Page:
Don��t Let Go, co-written and directed by Jacob Estes, is a new supernatural crime thriller with a mind-bending premise. However, a cool idea can only go so far, and apart from some phenomenal performances, this ends up feeling quite like a long and bloated episode of The Twilight Zone.
The core premise of this film revolves around a detective in the present receiving a phone call from his now-deceased niece in the past, allowing him the opportunity to prevent her murder. Although never fully explained, the idea of this interdimensional communication is an intriguing one and puts an interesting spin on the time travel trope common to sci-fi cinema.
Unfortunately, this concept is wasted on a bland and predictable procedural story whose attempts at mystery play off as more silly than perplexing. From the beginning of the movie, it is easy to tell where the arc is heading, and while the place that it ends is ultimately satisfying, the journey it takes to get there is sadly devoid of thrills.
Perhaps the biggest issue with the film is that it takes too long to get going. The main portion of the story, in which the protagonist and his niece work together in order to solve her murder, doesn’t occur until about an hour into the movie. As such, a majority of the first hour is character development and world-building that could have been done just as effectively in half the time.
That said, the film does an excellent job of making us care for the characters and their outcome in the story. The protagonist, played by David Oyelowo (Selma), has a complex arc that is filled with emotion. His struggles with grief are front-and-center, but the more interesting part of the movie is the more subtle subplot involving the clash between his love for his brother, his desire to protect his niece, and his obligation to the law.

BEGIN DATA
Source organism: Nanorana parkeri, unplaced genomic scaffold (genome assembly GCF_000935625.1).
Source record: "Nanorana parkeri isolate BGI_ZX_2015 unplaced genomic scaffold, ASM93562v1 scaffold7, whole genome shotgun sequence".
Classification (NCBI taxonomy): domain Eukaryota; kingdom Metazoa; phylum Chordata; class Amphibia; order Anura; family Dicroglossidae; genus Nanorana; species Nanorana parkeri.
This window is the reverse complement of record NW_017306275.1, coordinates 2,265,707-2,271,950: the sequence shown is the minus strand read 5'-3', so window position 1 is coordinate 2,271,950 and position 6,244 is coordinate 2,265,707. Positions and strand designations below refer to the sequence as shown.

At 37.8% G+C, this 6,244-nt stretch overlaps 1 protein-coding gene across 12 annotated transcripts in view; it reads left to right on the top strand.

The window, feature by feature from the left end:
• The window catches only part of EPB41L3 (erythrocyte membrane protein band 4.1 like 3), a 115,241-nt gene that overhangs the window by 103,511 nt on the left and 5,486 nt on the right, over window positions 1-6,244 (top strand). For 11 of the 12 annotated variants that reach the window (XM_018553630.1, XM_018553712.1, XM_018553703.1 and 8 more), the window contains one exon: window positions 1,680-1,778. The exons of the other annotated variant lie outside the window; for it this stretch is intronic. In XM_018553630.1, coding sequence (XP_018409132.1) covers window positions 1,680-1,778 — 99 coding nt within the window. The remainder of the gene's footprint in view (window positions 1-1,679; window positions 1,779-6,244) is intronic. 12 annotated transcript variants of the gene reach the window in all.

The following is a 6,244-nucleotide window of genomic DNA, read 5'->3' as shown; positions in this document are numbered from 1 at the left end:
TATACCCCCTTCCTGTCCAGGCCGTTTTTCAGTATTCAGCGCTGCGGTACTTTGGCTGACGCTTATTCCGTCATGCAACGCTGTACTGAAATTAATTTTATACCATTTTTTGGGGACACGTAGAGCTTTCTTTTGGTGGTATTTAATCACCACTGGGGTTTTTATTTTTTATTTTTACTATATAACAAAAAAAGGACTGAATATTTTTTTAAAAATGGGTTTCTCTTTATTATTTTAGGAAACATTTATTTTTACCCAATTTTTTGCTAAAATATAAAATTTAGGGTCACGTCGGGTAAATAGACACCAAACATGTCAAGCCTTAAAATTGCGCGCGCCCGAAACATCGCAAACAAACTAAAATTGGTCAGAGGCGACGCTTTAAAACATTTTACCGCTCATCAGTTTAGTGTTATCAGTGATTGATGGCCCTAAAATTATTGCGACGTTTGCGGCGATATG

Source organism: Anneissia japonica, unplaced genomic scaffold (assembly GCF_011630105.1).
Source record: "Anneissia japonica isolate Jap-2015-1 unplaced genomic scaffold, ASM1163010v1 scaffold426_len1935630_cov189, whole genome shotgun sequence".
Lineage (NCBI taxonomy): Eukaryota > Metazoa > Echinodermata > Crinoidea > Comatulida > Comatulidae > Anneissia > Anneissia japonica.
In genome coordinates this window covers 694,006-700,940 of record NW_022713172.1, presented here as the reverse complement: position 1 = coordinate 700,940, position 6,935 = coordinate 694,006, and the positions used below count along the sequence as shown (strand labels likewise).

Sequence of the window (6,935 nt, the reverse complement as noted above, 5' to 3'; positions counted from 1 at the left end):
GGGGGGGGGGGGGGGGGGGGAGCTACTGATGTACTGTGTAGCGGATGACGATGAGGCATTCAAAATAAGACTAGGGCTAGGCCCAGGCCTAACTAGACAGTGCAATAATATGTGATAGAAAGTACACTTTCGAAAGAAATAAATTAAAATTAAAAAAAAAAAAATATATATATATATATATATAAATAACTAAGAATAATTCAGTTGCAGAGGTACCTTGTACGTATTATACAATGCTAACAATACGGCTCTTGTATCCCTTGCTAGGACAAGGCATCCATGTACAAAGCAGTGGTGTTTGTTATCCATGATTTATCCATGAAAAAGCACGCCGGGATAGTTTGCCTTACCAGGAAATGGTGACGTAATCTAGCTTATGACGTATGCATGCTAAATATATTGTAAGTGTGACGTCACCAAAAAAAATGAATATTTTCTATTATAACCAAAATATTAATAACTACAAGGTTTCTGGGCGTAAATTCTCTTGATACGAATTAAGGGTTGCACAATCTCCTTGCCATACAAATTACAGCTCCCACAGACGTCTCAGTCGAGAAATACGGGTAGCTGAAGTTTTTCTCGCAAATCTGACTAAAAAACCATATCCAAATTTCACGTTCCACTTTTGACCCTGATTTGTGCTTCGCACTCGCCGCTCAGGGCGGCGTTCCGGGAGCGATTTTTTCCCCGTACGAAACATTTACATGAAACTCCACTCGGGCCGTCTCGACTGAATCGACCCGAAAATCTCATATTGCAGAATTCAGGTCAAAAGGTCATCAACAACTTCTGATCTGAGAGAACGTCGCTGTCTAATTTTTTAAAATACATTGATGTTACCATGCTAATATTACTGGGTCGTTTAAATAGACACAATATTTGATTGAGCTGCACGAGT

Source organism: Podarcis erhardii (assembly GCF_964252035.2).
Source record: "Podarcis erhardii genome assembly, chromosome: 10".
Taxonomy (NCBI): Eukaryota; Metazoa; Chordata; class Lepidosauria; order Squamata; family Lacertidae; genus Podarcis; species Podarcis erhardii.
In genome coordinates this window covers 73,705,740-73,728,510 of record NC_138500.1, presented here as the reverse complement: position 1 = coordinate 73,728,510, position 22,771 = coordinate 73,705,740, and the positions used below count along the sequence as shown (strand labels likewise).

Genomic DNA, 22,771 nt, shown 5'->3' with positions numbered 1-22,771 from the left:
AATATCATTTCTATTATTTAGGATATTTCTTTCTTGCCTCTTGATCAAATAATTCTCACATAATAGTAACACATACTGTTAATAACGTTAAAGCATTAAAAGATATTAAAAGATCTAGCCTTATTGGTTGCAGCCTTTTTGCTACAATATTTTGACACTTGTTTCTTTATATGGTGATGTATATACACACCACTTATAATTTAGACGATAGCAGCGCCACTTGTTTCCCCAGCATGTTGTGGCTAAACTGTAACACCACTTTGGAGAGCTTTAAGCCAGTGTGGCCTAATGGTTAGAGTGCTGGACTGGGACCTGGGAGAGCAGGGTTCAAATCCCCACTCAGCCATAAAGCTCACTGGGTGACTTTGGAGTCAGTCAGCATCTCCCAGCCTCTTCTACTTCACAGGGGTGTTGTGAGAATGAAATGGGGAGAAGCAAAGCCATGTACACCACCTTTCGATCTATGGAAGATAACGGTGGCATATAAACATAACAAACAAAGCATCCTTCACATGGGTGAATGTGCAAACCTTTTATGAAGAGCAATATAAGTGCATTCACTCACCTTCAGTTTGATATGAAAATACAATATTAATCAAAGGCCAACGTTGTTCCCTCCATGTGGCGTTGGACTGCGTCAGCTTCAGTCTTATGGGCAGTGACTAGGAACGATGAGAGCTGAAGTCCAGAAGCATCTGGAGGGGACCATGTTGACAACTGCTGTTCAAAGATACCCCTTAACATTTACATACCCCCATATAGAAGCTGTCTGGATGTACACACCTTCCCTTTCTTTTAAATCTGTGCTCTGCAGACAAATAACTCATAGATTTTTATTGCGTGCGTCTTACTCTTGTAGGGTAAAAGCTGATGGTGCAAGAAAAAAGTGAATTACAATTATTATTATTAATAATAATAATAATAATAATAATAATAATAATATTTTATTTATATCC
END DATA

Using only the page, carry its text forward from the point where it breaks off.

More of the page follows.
Oyelowo’s lead performance is great. Though it doesn’t rank among his best work, he does bring a ton of emotion to the role and elevates it beyond the status of the average genre picture. His chemistry with Storm Reid (A Wrinkle in Time), who gives a very good performance herself, is phenomenal. Those early scenes in which they share the screen build the dynamic which allows the later portion of the film, in which they are apart, to work.
On a technical level, the movie is a tad messy to an extent that is almost distracting. Consistency is key in making the audience buy into sci-fi, and this film falls short in that department. At certain points in the movie, when something is changing in the timeline, the image becomes shaky and distorted. Yet there are other instances in which this doesn’t happen, or at least isn’t as noticeable. The film could have been significantly more immersive had it stuck to one set of rules.
Don’t Let Go has an interesting concept and a great cast, but it is sadly underwhelming because of a by-the-numbers story and uneven execution. Though there are certainly worse movies you could see this Labor Day weekend, there is a reason why this is a Labor Day release.
Don’t Let Go opens in theaters on August 30.